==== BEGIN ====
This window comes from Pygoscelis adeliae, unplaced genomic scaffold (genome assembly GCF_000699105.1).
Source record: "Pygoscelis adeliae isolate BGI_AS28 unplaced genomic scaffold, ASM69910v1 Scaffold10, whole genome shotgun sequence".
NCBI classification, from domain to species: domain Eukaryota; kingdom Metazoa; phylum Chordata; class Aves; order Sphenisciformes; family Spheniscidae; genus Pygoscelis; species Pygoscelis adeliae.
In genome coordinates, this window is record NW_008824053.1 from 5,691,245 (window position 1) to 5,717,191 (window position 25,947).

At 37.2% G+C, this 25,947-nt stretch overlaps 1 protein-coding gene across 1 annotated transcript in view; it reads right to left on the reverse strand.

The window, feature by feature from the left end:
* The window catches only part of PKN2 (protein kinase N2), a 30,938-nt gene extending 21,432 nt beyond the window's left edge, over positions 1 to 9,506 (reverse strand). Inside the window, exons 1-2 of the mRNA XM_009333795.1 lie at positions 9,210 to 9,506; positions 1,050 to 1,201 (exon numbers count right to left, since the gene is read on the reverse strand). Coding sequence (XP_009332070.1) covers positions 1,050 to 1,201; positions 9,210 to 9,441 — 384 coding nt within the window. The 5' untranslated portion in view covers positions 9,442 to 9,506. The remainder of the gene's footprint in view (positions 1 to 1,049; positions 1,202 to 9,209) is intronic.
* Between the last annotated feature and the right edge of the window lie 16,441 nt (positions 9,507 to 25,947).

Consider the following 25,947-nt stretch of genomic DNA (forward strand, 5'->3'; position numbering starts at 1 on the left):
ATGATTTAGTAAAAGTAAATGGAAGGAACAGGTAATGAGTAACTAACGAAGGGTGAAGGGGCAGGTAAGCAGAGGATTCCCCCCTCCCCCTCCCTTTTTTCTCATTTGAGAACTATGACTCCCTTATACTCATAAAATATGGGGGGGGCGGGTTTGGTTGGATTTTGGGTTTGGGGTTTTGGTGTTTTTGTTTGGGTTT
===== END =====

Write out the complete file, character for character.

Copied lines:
This window comes from Pygoscelis adeliae, unplaced genomic scaffold (genome assembly GCF_000699105.1).
Source record: "Pygoscelis adeliae isolate BGI_AS28 unplaced genomic scaffold, ASM69910v1 Scaffold10, whole genome shotgun sequence".
NCBI classification, from domain to species: domain Eukaryota; kingdom Metazoa; phylum Chordata; class Aves; order Sphenisciformes; family Spheniscidae; genus Pygoscelis; species Pygoscelis adeliae.
In genome coordinates, this window is record NW_008824053.1 from 5,691,245 (window position 1) to 5,717,191 (window position 25,947).

At 37.2% G+C, this 25,947-nt stretch overlaps 1 protein-coding gene across 1 annotated transcript in view; it reads right to left on the reverse strand.

The window, feature by feature from the left end:
* The window catches only part of PKN2 (protein kinase N2), a 30,938-nt gene extending 21,432 nt beyond the window's left edge, over positions 1 to 9,506 (reverse strand). Inside the window, exons 1-2 of the mRNA XM_009333795.1 lie at positions 9,210 to 9,506; positions 1,050 to 1,201 (exon numbers count right to left, since the gene is read on the reverse strand). Coding sequence (XP_009332070.1) covers positions 1,050 to 1,201; positions 9,210 to 9,441 — 384 coding nt within the window. The 5' untranslated portion in view covers positions 9,442 to 9,506. The remainder of the gene's footprint in view (positions 1 to 1,049; positions 1,202 to 9,209) is intronic.
* Between the last annotated feature and the right edge of the window lie 16,441 nt (positions 9,507 to 25,947).

Consider the following 25,947-nt stretch of genomic DNA (forward strand, 5'->3'; position numbering starts at 1 on the left):
ATGATTTAGTAAAAGTAAATGGAAGGAACAGGTAATGAGTAACTAACGAAGGGTGAAGGGGCAGGTAAGCAGAGGATTCCCCCCTCCCCCTCCCTTTTTTCTCATTTGAGAACTATGACTCCCTTATACTCATAAAATATGGGGGGGGCGGGTTTGGTTGGATTTTGGGTTTGGGGTTTTGGTGTTTTTGTTTGGGTTT